Gonin-gumi (five-household group) (Japanese history) (五人組 (日本史))
In Japanese history, the Gonin-gumi, or the five-household group system, was a system of the community association organized under the command of a feudal lord. The Gonin-gumi were established among some samurai groups for military purpose; however, mostly the system was applied to peasants, tradesmen and artisans. It was also referred to as 五人与(Gonin-gumi, or five-household party) or 'Gonin-kumiai' (five-household union).
This system is considered to have started as the 'Goho-sei system,' an administration system in the ritsuryo system (a system of centralized government based on the ritsuryo code) in ancient times. Later, in 1597, Hideyoshi TOYOTOMI organized the Gonin-gumi, or five-member groups, consisting of lower-ranking samurai, and the jyunin-gumi, or ten-household groups, consisting of common people. The Edo shogunate also took over Hideyoshi's system to crack down on Christians and regulate ronin (masterless samurai). Moreover, they operated the groups as terminal organizations for general administration.
The Gonin-gumi system consisted of groups of five members who were landholders in a village, and landlords/house owners in a town, including appointed group leaders called 'Kumigashira.'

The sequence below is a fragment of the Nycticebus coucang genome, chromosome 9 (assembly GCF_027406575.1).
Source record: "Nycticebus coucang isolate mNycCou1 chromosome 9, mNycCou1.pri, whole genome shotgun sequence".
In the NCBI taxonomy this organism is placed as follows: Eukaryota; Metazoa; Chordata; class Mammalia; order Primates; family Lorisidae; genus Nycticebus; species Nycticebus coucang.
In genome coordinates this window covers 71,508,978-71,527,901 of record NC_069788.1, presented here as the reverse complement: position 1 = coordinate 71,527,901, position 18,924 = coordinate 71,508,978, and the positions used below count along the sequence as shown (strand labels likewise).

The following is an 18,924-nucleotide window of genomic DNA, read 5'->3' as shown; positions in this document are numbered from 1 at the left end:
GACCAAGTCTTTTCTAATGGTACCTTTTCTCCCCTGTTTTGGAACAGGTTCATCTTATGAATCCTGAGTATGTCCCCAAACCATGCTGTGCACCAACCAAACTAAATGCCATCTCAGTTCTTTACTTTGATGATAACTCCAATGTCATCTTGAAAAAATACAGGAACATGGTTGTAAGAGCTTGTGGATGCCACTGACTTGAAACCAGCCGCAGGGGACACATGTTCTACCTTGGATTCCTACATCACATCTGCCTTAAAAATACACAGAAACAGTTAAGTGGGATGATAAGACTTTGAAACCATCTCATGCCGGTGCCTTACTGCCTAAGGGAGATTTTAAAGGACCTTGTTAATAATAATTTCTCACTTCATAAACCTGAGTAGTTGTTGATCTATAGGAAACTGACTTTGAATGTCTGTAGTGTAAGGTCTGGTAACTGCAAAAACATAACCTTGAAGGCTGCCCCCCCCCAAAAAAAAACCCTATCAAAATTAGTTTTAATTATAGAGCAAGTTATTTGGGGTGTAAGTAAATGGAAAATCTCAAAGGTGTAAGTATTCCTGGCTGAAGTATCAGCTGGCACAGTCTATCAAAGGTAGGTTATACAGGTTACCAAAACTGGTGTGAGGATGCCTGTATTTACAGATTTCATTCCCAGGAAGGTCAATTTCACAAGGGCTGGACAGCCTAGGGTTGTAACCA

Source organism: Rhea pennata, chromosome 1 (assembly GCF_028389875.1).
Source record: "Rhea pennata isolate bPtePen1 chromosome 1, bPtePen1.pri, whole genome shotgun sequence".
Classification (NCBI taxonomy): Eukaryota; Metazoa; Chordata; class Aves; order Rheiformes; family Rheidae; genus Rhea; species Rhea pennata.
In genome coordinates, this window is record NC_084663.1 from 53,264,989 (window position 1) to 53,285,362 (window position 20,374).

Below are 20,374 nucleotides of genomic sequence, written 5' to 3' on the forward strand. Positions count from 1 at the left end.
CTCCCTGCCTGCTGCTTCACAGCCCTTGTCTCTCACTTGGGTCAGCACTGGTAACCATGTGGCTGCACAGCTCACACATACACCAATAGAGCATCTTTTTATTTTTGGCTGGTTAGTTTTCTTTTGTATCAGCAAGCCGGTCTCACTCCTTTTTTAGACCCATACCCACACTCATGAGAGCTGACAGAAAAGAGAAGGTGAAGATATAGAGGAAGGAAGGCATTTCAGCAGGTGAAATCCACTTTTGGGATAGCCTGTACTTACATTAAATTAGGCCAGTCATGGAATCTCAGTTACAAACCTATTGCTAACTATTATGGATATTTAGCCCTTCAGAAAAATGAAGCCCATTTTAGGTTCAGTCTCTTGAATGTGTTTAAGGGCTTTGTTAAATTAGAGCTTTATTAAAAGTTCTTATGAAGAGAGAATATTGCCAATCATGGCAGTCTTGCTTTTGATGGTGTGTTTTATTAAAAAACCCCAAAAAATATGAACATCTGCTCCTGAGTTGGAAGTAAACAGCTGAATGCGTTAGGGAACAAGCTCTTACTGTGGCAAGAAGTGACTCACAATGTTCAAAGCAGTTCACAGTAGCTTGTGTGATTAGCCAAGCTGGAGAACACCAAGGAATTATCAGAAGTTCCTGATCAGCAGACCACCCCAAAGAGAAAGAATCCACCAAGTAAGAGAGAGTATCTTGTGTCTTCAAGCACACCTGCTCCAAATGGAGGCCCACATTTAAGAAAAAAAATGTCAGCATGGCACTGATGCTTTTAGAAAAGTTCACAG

Then, the groups were organized under Nanushi/Shoya, the headman of the village. This was the unit for collective responsibility, mutual monitoring, and mutual aid, and the feudal lord operated these organizations for law and order, resolving conflicts in the village (town), collecting land tax, and notifying everyone of acts. Every village and town had their own acts to comply with, a census register for every group, and a book referred to as 'Gonin-gumi cho' sealed by every group leader and the village official.
In reality, however, some Gonin-gumi cho contained missing families who had run away or family composition that was different from reality. In villages under the murauke system (village-wide, collective responsibility system for tax payment), most conflicts such as tax delinquency were discussed and handled by the whole village instead of the Gonin-gumi. Therefore, there is a doubt about the effectiveness of the Gonin-gumi. In some villages, every family had its feudal lord, (it was referred to as Aikyu). In that case, the Gonin-gumi organized by the feudal lord and another Gonin-gumi ('Go-gonin gumi' [the Gonin-gumi of the dwelling]) made by the village based on their settlements existed at the same time. However, the Gonin-gumi system indirectly helped to give Nanushi/Shoya authority, control the life of the citizens, and reinforce autonomy of the villages and towns. Along with development of the modern self-governing laws, the Gonin-gumi disappeared as a legal system; however, the tonarigumi (neighborhood association [established in Japan in 1940]) system during World War II took over its characteristics.